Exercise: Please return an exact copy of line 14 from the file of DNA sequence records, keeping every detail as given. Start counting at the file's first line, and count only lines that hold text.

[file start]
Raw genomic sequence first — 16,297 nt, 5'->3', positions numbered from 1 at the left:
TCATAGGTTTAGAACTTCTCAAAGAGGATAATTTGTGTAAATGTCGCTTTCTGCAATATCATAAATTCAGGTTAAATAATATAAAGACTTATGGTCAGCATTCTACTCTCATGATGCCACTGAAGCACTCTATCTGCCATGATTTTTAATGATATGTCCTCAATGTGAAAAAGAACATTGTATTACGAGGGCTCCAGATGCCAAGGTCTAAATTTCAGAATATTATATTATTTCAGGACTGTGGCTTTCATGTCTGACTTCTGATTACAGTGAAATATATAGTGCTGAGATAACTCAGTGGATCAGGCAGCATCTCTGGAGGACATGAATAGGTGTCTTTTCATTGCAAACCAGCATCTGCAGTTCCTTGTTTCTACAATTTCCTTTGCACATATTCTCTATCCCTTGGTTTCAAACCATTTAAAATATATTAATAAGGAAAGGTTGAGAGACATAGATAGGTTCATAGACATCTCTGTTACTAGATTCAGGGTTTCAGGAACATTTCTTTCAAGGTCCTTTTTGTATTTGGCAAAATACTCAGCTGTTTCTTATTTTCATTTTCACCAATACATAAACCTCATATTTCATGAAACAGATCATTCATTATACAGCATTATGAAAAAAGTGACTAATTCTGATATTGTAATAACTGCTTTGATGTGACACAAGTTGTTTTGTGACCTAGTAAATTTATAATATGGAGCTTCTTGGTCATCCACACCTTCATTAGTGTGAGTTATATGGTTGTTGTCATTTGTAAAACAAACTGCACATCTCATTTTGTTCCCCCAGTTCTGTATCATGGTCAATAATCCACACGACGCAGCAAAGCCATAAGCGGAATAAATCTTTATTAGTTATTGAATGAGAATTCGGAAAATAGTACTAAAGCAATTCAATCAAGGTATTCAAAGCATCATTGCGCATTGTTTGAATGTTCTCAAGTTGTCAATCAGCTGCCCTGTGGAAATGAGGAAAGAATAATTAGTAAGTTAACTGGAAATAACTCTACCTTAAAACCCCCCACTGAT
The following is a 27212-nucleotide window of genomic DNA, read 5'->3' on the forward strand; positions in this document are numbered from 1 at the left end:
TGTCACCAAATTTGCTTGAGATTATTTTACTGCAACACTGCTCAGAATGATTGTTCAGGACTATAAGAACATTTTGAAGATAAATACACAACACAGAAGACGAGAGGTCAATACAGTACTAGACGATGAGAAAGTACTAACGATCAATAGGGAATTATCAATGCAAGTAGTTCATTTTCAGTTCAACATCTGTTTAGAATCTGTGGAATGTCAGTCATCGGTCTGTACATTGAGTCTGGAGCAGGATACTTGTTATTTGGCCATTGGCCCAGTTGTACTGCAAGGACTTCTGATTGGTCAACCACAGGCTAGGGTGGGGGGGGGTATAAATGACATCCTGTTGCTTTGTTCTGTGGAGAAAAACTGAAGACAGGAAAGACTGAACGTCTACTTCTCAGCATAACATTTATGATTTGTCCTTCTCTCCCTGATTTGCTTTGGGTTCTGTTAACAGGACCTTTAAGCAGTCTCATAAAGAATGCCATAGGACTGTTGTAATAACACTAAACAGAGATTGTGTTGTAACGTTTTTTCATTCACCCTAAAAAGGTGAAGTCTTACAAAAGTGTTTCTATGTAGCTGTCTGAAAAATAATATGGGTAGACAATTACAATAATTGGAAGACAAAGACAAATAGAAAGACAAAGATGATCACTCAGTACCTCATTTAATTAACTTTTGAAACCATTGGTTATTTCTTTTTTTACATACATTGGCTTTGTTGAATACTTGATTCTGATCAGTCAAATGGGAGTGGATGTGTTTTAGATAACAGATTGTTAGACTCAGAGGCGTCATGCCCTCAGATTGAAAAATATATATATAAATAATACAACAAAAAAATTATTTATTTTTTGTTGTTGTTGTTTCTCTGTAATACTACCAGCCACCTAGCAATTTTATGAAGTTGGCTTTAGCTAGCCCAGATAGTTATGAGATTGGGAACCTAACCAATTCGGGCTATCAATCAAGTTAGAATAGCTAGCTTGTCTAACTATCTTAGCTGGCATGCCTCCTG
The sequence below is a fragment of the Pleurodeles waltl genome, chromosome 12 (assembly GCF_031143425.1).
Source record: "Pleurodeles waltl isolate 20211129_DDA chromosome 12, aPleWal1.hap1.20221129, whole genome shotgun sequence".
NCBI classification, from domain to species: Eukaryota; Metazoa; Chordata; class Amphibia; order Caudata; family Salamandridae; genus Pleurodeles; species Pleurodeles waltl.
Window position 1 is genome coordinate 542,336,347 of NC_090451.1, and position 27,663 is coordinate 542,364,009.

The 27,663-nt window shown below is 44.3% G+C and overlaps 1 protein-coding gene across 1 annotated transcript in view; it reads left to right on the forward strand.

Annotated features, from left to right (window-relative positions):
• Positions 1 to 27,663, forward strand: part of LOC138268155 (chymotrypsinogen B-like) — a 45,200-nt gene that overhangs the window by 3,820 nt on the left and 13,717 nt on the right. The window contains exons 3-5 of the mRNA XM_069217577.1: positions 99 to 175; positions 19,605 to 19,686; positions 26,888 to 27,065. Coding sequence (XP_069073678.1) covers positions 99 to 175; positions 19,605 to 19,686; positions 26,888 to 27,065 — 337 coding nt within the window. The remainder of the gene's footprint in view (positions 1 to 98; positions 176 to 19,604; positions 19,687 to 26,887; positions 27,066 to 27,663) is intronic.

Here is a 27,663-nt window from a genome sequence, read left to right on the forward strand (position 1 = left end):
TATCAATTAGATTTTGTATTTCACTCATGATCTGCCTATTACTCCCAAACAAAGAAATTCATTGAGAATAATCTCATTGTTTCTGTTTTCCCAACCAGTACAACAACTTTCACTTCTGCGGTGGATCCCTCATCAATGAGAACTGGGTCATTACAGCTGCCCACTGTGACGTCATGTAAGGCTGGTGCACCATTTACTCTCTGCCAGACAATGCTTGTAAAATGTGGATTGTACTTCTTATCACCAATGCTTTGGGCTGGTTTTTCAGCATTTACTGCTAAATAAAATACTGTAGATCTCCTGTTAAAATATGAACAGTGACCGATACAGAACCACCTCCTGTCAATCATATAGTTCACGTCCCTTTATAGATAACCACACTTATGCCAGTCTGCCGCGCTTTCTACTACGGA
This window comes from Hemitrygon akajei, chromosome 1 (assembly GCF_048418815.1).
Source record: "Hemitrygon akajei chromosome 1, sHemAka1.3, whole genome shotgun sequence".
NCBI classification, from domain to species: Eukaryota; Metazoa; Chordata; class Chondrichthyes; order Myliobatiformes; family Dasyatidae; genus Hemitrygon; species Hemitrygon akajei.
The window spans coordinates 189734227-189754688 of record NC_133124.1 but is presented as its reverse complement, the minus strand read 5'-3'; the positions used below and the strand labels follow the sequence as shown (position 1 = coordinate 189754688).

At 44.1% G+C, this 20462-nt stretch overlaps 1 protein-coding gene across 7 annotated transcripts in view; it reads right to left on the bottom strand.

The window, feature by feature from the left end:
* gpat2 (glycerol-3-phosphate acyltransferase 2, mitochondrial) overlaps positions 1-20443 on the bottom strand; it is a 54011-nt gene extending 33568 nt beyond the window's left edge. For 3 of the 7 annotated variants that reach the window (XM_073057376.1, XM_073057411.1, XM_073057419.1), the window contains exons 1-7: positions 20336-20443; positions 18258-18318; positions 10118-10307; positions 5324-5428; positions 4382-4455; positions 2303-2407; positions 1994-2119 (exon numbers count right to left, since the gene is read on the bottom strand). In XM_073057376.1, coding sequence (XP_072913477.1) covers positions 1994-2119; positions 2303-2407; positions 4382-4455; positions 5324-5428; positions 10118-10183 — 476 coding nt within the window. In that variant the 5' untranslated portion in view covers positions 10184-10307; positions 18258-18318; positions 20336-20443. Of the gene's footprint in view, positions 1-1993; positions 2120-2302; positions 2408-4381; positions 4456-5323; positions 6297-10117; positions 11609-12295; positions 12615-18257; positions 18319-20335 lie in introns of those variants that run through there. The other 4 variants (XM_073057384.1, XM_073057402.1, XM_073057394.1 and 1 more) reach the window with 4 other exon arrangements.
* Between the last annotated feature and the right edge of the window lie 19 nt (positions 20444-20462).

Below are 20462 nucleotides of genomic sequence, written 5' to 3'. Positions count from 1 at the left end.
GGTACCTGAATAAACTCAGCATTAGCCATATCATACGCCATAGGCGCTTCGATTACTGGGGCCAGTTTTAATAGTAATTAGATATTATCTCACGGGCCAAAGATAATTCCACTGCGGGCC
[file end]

This window comes from Hemitrygon akajei, chromosome 1 (assembly GCF_048418815.1).